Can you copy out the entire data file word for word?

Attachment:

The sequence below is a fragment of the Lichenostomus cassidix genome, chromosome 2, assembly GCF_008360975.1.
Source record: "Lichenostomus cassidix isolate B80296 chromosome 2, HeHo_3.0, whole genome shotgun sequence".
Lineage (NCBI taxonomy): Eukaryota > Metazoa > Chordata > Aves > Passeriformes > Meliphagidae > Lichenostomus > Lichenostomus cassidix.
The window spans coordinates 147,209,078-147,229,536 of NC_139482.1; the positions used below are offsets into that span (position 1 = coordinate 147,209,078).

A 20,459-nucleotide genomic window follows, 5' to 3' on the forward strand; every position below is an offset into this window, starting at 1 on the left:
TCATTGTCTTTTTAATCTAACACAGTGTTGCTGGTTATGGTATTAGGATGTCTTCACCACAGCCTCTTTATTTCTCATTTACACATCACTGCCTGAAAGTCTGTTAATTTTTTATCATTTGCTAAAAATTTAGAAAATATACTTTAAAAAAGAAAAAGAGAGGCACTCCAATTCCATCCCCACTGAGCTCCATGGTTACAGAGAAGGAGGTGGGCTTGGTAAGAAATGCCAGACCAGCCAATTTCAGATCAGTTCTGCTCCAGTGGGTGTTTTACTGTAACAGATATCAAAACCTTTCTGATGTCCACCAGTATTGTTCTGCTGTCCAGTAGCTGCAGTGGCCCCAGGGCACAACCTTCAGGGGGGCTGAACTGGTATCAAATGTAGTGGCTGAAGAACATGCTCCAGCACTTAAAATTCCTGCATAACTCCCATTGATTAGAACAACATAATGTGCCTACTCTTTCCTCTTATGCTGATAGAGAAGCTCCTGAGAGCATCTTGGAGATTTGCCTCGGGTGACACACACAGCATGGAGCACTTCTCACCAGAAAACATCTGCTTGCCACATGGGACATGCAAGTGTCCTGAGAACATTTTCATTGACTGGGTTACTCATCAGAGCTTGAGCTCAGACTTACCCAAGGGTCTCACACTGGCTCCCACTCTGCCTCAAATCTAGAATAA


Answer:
The sequence below is a fragment of the Lichenostomus cassidix genome, chromosome 2, assembly GCF_008360975.1.
Source record: "Lichenostomus cassidix isolate B80296 chromosome 2, HeHo_3.0, whole genome shotgun sequence".
Lineage (NCBI taxonomy): Eukaryota > Metazoa > Chordata > Aves > Passeriformes > Meliphagidae > Lichenostomus > Lichenostomus cassidix.
The window spans coordinates 147,209,078-147,229,536 of NC_139482.1; the positions used below are offsets into that span (position 1 = coordinate 147,209,078).

A 20,459-nucleotide genomic window follows, 5' to 3' on the forward strand; every position below is an offset into this window, starting at 1 on the left:
TCATTGTCTTTTTAATCTAACACAGTGTTGCTGGTTATGGTATTAGGATGTCTTCACCACAGCCTCTTTATTTCTCATTTACACATCACTGCCTGAAAGTCTGTTAATTTTTTATCATTTGCTAAAAATTTAGAAAATATACTTTAAAAAAGAAAAAGAGAGGCACTCCAATTCCATCCCCACTGAGCTCCATGGTTACAGAGAAGGAGGTGGGCTTGGTAAGAAATGCCAGACCAGCCAATTTCAGATCAGTTCTGCTCCAGTGGGTGTTTTACTGTAACAGATATCAAAACCTTTCTGATGTCCACCAGTATTGTTCTGCTGTCCAGTAGCTGCAGTGGCCCCAGGGCACAACCTTCAGGGGGGCTGAACTGGTATCAAATGTAGTGGCTGAAGAACATGCTCCAGCACTTAAAATTCCTGCATAACTCCCATTGATTAGAACAACATAATGTGCCTACTCTTTCCTCTTATGCTGATAGAGAAGCTCCTGAGAGCATCTTGGAGATTTGCCTCGGGTGACACACACAGCATGGAGCACTTCTCACCAGAAAACATCTGCTTGCCACATGGGACATGCAAGTGTCCTGAGAACATTTTCATTGACTGGGTTACTCATCAGAGCTTGAGCTCAGACTTACCCAAGGGTCTCACACTGGCTCCCACTCTGCCTCAAATCTAGAATAA